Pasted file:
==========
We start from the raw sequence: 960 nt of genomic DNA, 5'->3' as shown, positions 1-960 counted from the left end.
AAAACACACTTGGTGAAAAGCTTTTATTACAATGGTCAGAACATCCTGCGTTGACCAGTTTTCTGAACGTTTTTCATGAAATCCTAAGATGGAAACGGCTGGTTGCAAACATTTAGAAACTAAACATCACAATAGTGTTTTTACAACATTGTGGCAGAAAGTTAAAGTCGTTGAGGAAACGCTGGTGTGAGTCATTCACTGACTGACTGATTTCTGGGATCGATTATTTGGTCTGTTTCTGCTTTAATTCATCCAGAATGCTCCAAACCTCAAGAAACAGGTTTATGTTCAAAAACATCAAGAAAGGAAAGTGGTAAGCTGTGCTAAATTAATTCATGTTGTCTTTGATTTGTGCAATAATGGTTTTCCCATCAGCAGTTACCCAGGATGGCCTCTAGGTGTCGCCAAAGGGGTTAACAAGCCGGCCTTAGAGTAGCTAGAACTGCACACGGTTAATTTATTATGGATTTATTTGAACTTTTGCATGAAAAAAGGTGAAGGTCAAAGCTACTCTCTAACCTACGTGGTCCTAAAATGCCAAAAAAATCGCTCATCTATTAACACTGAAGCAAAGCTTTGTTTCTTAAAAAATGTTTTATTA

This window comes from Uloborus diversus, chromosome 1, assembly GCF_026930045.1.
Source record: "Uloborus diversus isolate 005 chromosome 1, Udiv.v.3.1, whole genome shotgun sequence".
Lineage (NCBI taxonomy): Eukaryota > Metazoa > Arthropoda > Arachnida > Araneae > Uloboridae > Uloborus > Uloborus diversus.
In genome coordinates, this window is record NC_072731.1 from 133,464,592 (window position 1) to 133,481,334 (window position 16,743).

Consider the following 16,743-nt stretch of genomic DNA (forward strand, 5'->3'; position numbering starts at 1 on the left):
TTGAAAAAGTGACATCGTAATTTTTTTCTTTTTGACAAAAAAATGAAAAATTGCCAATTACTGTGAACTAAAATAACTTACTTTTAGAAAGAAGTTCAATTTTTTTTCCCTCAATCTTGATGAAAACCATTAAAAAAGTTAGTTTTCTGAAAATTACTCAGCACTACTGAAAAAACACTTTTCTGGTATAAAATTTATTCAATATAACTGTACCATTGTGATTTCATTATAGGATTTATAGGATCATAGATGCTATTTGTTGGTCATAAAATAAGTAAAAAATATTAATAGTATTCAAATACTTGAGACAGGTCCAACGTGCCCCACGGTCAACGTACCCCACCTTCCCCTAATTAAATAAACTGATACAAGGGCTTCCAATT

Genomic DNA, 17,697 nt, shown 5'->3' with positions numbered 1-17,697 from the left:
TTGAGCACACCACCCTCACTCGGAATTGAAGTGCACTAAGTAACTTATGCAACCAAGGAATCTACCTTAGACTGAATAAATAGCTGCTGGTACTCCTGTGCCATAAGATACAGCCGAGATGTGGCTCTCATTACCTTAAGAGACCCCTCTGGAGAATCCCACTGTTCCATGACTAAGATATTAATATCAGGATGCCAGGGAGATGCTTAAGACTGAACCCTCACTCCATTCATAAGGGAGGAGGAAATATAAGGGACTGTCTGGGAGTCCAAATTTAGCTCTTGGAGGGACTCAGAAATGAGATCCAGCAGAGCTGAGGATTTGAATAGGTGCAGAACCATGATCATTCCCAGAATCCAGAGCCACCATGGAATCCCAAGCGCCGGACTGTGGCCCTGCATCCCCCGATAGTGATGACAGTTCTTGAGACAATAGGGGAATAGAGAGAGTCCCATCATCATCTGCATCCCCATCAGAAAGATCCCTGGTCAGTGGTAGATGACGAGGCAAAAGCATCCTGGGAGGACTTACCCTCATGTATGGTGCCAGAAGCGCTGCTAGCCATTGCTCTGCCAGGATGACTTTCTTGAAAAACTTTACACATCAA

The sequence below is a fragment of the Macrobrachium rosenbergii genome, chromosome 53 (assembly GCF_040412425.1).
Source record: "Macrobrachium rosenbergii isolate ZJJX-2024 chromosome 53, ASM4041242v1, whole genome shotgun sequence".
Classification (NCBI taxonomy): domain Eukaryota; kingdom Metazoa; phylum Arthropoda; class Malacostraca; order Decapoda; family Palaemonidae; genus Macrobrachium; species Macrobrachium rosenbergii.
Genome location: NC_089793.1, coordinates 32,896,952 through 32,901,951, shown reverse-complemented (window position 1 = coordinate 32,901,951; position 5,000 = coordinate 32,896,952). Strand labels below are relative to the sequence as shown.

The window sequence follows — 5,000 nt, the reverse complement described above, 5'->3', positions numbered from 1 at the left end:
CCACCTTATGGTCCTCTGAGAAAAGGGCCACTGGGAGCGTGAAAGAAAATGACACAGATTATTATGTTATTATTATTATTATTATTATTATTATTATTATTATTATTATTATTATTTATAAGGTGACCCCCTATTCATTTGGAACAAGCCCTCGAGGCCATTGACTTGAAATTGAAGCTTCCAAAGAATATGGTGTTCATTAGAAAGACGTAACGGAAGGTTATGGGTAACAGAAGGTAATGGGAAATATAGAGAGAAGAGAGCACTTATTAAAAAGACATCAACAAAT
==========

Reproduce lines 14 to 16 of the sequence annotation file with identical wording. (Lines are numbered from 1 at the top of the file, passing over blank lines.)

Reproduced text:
Genome location: NC_089793.1, coordinates 32,896,952 through 32,901,951, shown reverse-complemented (window position 1 = coordinate 32,901,951; position 5,000 = coordinate 32,896,952). Strand labels below are relative to the sequence as shown.

The window sequence follows — 5,000 nt, the reverse complement described above, 5'->3', positions numbered from 1 at the left end:
CCACCTTATGGTCCTCTGAGAAAAGGGCCACTGGGAGCGTGAAAGAAAATGACACAGATTATTATGTTATTATTATTATTATTATTATTATTATTATTATTATTATTATTATTATTTATAAGGTGACCCCCTATTCATTTGGAACAAGCCCTCGAGGCCATTGACTTGAAATTGAAGCTTCCAAAGAATATGGTGTTCATTAGAAAGACGTAACGGAAGGTTATGGGTAACAGAAGGTAATGGGAAATATAGAGAGAAGAGAGCACTTATTAAAAAGACATCAACAAAT